Do you want to know what was — and still is — unbelievably sad? Incredibly wrong? And just plan un-American?
That at one time over 200,000 of our soldiers who had served in the Vietnam War and had come home were in prison, many for problems related either to PTSD (Post-Traumatic Stress Disorder) — once called ’combat fatigue’ — or related addictions to drugs or alcohol.
Many of our troops during Vietnam had gotten hooked on drugs or booze just to cope with the agonies of that war or injuries sustained there. Then they came home and were often treated like ‘war criminals,’ as the New Left labeled them in those days.
And then, sure enough, when they ran into problems with the criminal justice system and an unforgiving public attitude toward their problems, they were thrown into jail as if they were part of the criminal element.
This was — and remains — one of the most disgraceful examples of betrayal in American history.
Now, once again, we are faced with hundreds of thousands of returning veterans from multiple tours in Iraq and Afghanistan with many of the same severe problems: brain injuries and severe concussions (from IEDs) — often mis- or undiagnosed — and PTSD and addictions to prescription and non-prescription drugs and alcohol.
These vets are now also running into trouble back home trying to re-adjust to life.
Here is a typical example: a U.S. Army veteran who served three tours in Iraq. He had been trained to never go anywhere in Baghdad without his firearm firmly in his holster. OK. He survives that hellhole and returns home to New York City, where he remains in the Army Reserve. He does not feel safe without that firearm still strapped to his belt; his Army training had kept him alive and he could not and would not abandon its lessons. Sure enough — without doing a thing — he is arrested under the city’s strict new gun laws. Mere possession of a handgun means an automatic one- to three-year prison sentence. And that heroic veteran was sent to state prison.
This is true.
And it is just plain wrong.
Are we going to repeat the mistakes of the Vietnam War era? Are we going to turn our backs on these wonderful men and women who risk life and limb for us?
This week in New York City there was an announcement that someday will be viewed as a turning point in the care of our returning veterans:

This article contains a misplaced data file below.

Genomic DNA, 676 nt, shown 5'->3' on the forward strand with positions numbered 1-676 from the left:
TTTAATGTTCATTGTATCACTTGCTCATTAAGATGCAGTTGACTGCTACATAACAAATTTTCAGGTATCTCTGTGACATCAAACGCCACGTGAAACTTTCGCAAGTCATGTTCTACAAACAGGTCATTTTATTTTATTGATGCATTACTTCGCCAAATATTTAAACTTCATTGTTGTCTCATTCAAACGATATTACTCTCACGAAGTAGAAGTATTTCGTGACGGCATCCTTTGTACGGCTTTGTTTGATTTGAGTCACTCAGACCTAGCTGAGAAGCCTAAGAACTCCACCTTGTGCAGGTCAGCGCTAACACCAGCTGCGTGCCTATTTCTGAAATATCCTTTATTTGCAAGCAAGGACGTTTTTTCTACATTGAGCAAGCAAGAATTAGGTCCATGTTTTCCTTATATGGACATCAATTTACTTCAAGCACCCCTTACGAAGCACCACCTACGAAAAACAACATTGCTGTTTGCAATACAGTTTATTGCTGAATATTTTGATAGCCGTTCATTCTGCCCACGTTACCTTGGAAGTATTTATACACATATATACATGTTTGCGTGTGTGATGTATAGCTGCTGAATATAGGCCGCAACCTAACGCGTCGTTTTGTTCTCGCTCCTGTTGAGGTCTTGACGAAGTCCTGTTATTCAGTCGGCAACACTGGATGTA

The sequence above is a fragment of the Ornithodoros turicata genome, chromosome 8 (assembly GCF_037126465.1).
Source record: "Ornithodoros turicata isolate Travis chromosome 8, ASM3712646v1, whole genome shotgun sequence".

Three district attorneys from Brooklyn, Queens, and Nassau County joined with the chief judge of New York state, Thomas Lippman, and the Veterans Administration and some generous private charities to announce the first Veterans Mental Health Court Initiative.
This program will handle cases that involve veterans who commit non-violent crimes and who should receive treatment for their mental illnesses rather than be incarcerated. This will be the largest and most comprehensive program of its kind in the nation, involving two urban counties (Brooklyn and Queens) and one suburban county (Nassau) with a combined population of 6 million.
The real impetus for this program is to avoid that indifference we showed the Vietnam veterans. They became addicted to the pain medication they received for their wounds. And then when they used or sold drugs to feed their habits, rather than treat them we put them in prison, often for many years.
This Veterans Mental Health Court Initiative will be very popular around the nation when veterans and their families hear about it.
We need every district attorney in every county and municipality in our nation to implement a similar program, with the appropriate training for the judges who will preside over these special courts.
All veterans need to prod their DAs to follow the example this week of these pioneering DAs in New York.
This week’s announcement in New York is a turning point in our history. We are changing from the disgraceful way we used to treat our vets into a smart, flexible system that adjusts to the realities of war.
Please spread the word.
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